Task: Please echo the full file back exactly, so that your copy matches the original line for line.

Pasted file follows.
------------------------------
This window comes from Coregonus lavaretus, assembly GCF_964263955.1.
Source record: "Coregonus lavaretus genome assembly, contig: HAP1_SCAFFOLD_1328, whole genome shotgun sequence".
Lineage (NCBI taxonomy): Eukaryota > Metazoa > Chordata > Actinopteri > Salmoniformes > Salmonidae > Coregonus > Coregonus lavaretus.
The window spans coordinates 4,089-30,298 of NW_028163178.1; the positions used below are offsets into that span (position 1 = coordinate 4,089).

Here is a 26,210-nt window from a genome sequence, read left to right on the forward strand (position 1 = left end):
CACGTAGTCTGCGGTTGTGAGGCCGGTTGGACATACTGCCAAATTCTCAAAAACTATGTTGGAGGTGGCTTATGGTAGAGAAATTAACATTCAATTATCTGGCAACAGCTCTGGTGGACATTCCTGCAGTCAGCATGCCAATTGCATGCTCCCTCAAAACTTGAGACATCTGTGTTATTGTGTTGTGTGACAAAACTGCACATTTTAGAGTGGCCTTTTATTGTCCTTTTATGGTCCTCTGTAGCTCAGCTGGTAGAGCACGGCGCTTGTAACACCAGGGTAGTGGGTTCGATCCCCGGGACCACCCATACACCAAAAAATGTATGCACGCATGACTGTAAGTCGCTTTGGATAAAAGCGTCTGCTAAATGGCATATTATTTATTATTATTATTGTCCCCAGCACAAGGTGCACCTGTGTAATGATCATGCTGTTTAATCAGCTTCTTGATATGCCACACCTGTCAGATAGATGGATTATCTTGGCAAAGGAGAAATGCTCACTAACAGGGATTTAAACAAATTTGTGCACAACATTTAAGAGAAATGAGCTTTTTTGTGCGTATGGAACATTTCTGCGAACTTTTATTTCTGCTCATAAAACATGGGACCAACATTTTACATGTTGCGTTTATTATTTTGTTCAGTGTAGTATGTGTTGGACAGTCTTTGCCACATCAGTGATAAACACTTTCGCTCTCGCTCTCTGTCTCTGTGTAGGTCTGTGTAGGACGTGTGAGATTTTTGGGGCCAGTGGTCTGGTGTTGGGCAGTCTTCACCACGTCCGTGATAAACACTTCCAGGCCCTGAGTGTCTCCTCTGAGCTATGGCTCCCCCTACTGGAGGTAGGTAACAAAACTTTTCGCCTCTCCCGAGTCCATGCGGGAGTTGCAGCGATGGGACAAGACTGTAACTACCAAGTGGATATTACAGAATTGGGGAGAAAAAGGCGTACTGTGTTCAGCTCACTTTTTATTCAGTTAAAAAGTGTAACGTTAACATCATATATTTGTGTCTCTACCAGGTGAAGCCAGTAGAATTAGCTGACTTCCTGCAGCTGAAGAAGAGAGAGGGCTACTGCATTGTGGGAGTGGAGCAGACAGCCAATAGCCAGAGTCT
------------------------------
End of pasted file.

This window comes from Coregonus lavaretus, assembly GCF_964263955.1.
Source record: "Coregonus lavaretus genome assembly, contig: HAP1_SCAFFOLD_1328, whole genome shotgun sequence".
Lineage (NCBI taxonomy): Eukaryota > Metazoa > Chordata > Actinopteri > Salmoniformes > Salmonidae > Coregonus > Coregonus lavaretus.
The window spans coordinates 4,089-30,298 of NW_028163178.1; the positions used below are offsets into that span (position 1 = coordinate 4,089).

Here is a 26,210-nt window from a genome sequence, read left to right on the forward strand (position 1 = left end):
CACGTAGTCTGCGGTTGTGAGGCCGGTTGGACATACTGCCAAATTCTCAAAAACTATGTTGGAGGTGGCTTATGGTAGAGAAATTAACATTCAATTATCTGGCAACAGCTCTGGTGGACATTCCTGCAGTCAGCATGCCAATTGCATGCTCCCTCAAAACTTGAGACATCTGTGTTATTGTGTTGTGTGACAAAACTGCACATTTTAGAGTGGCCTTTTATTGTCCTTTTATGGTCCTCTGTAGCTCAGCTGGTAGAGCACGGCGCTTGTAACACCAGGGTAGTGGGTTCGATCCCCGGGACCACCCATACACCAAAAAATGTATGCACGCATGACTGTAAGTCGCTTTGGATAAAAGCGTCTGCTAAATGGCATATTATTTATTATTATTATTGTCCCCAGCACAAGGTGCACCTGTGTAATGATCATGCTGTTTAATCAGCTTCTTGATATGCCACACCTGTCAGATAGATGGATTATCTTGGCAAAGGAGAAATGCTCACTAACAGGGATTTAAACAAATTTGTGCACAACATTTAAGAGAAATGAGCTTTTTTGTGCGTATGGAACATTTCTGCGAACTTTTATTTCTGCTCATAAAACATGGGACCAACATTTTACATGTTGCGTTTATTATTTTGTTCAGTGTAGTATGTGTTGGACAGTCTTTGCCACATCAGTGATAAACACTTTCGCTCTCGCTCTCTGTCTCTGTGTAGGTCTGTGTAGGACGTGTGAGATTTTTGGGGCCAGTGGTCTGGTGTTGGGCAGTCTTCACCACGTCCGTGATAAACACTTCCAGGCCCTGAGTGTCTCCTCTGAGCTATGGCTCCCCCTACTGGAGGTAGGTAACAAAACTTTTCGCCTCTCCCGAGTCCATGCGGGAGTTGCAGCGATGGGACAAGACTGTAACTACCAAGTGGATATTACAGAATTGGGGAGAAAAAGGCGTACTGTGTTCAGCTCACTTTTTATTCAGTTAAAAAGTGTAACGTTAACATCATATATTTGTGTCTCTACCAGGTGAAGCCAGTAGAATTAGCTGACTTCCTGCAGCTGAAGAAGAGAGAGGGCTACTGCATTGTGGGAGTGGAGCAGACAGCCAATAGCCAGAGTCT